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THE LAW OF TORTS. Week 4 Defenses Exclusion of Intentional Torts from the CLA Negligence: The Duty of Care. VALID CONSENT. To be valid, consent must be informed and procured without fraud or coercion: ( R v Williams ;)

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The law of torts


Week 4


Exclusion of Intentional Torts from the CLA

Negligence: The Duty of Care

Valid consent

  • To be valid, consent must be informed and procured without fraud or coercion: ( R vWilliams;)

  • To invalidate consent, fraud must relate directly to the agreement itself, and not to an incidental issue: (Papadimitropoulos v R (1957) 98 CLR 249; R v Linekar (the Times, 1994)

The cases
The Cases

  • R v Linekar

    • A prostitute had sexual intercourse with the defendant on the understanding that he would pay her £25. He in fact never paid and never intended to pay. It was held that the fraud did not vitiate consent as to the nature or quality of the act. The defendant’s conviction for rape was quashed

  • Papadimitropoulos v R

    • Victim has sexual relations with accused in the belief that they were legally married. Victims later discovers, the had not in fact been married and that they has only completed documents regarding the intention to marry. Held consent was valid

Consent in sports



  • Alex McKinnon has been diagnosed as a quadriplegic and warned by doctors he may never walk again after this tackle.Jordan McLean was suspended for seven weeks after being found guilty of a 'dangerous throw' on Newcastle Knights player Alex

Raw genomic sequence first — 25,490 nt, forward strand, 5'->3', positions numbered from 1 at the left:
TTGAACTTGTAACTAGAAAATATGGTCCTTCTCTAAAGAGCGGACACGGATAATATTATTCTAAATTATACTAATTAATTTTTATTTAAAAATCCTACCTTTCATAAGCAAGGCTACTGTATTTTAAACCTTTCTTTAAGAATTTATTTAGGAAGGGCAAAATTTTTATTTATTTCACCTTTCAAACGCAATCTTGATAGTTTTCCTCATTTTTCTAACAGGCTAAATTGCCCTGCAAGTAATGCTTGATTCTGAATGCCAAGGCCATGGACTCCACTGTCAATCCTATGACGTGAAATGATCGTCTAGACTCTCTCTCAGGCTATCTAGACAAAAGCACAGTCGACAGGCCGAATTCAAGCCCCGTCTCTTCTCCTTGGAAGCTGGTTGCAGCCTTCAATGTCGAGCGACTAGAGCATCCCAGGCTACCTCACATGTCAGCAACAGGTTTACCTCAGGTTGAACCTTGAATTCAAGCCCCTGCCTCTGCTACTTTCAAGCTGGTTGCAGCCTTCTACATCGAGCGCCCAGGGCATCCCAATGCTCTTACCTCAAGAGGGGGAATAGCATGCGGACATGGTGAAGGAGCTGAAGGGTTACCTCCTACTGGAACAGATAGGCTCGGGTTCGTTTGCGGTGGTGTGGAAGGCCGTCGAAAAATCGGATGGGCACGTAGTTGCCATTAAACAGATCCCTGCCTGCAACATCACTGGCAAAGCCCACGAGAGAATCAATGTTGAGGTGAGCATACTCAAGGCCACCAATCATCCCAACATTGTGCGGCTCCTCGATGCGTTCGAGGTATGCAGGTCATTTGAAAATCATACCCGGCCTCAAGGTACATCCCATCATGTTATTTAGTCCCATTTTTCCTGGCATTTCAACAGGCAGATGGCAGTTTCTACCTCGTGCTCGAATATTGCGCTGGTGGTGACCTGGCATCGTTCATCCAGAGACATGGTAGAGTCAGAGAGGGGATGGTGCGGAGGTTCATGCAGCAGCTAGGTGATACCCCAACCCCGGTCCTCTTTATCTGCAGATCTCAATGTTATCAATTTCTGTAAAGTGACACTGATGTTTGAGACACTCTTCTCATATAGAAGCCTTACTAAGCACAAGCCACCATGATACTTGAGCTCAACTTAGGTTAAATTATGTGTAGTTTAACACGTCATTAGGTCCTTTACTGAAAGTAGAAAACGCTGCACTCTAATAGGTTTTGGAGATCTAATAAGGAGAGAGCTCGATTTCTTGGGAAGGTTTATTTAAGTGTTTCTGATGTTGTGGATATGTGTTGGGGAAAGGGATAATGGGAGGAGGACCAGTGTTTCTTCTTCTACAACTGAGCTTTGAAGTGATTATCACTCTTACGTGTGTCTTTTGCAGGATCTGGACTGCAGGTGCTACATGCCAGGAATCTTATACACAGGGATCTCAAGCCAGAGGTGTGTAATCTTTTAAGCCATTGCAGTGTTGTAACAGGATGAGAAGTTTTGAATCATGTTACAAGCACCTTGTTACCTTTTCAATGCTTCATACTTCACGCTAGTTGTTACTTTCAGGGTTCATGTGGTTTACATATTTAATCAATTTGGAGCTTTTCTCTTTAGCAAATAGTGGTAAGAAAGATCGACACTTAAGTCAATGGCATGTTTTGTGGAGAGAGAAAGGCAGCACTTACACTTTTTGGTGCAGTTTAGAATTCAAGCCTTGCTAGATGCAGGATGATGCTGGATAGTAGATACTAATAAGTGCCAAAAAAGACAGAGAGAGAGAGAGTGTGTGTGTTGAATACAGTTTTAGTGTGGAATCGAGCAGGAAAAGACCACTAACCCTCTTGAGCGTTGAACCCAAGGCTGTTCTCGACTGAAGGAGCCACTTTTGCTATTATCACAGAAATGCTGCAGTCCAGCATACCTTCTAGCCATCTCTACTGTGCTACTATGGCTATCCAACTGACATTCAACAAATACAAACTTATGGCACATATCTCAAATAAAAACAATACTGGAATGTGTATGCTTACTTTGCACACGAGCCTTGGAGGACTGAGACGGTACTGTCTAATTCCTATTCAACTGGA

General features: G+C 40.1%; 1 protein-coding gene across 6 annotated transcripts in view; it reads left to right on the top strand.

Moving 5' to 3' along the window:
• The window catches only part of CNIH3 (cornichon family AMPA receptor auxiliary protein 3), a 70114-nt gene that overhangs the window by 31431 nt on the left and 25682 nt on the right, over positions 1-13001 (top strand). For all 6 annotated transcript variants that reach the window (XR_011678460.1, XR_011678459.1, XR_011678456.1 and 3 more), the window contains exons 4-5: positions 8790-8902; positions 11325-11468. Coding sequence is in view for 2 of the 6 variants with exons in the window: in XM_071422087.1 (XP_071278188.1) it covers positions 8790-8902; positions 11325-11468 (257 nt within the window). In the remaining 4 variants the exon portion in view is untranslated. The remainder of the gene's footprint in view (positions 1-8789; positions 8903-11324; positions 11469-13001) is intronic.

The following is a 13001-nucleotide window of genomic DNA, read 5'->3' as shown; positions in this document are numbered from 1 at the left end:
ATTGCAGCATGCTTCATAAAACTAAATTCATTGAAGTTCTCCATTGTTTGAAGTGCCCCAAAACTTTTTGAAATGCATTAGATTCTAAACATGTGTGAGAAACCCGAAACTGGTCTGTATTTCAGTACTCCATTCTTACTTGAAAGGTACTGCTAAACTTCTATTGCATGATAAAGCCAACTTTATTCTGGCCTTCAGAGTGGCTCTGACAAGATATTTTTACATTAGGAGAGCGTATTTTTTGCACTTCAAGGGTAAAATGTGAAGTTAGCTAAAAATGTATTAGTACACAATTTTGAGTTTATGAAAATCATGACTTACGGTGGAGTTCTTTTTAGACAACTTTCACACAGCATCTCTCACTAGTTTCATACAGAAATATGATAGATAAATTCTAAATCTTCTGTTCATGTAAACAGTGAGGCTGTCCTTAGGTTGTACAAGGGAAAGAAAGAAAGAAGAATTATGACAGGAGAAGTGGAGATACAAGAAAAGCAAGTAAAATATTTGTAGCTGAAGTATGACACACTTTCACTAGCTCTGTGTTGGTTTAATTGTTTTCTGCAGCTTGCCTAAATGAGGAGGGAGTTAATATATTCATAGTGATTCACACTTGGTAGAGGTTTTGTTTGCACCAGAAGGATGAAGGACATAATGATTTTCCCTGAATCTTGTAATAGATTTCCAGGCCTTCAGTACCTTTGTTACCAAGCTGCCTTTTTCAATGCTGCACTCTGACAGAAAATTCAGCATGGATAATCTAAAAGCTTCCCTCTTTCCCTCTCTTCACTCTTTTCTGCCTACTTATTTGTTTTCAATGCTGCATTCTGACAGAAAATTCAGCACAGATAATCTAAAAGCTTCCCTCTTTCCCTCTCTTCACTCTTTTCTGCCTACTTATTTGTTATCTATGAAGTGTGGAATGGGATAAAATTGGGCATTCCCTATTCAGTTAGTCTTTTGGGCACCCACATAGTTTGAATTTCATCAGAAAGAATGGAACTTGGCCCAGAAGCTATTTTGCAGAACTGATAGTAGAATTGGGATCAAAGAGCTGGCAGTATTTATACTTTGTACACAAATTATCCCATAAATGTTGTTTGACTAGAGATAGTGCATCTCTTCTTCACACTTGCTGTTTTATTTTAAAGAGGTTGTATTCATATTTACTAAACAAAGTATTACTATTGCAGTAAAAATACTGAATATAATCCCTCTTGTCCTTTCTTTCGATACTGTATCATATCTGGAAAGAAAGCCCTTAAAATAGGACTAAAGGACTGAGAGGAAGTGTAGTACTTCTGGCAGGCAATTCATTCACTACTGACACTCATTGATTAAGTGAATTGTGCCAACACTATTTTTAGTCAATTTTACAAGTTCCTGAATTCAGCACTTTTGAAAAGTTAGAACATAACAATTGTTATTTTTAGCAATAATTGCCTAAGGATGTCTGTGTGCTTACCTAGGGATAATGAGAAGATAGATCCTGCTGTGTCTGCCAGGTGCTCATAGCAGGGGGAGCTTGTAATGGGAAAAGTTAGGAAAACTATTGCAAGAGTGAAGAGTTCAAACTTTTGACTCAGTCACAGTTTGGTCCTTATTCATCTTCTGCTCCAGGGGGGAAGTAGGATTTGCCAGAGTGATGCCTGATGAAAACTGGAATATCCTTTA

• In contact sports, consent is not necessarily a defence to foul play (McNamara v Duncan; Hilton v Wallace)

  • To succeed in an action for trespass in contact sports however, the P must of course prove the relevant elements of the tort.

    • Giumelli v Johnston

Self defence defence of others

  • A P who is attacked or threatened with an attack, is allowed to use reasonable force to defend him/herself

  • In each case, the force used must be proportional to the threat; it must not be excessive. (Fontin v Katapodis)

  • D may also use reasonable force to defend a third party where he/she reasonably believes that the party is being attacked or being threatened

The defence of property

  • D may use reasonable forceto defend his/her property if he/she reasonably believes that the property is under attack or threatened

  • What is reasonable force will depend on the facts of each case, but it is debatable whether reasonable force includes ‘deadly force’

Section 52 cla
Section 52 CLA

  • No civil liability for acts in self-defence

    • (1) A person does not incur a liability to which this Part applies arising from any conduct of the person carried out in self-defence, but only if the conduct to which the person was responding:

    • (a) was unlawful, or

    • (b) would have been unlawful if the other person carrying out the conduct to which the person responds had not been suffering from a mental illness at the time of the conduct.

    • (2) A person carries out conduct in self-defence if and only if the person believes the conduct is necessary:

    • (a) to defend himself or herself or another person, or

    • (b) to prevent or terminate the unlawful deprivation of his or her liberty or the liberty of another person, or

    • (c) to protect property from unlawful taking, destruction, damage or interference, or

    • (d) to prevent criminal trespass to any land or premises or to remove a person committing any such criminal trespass,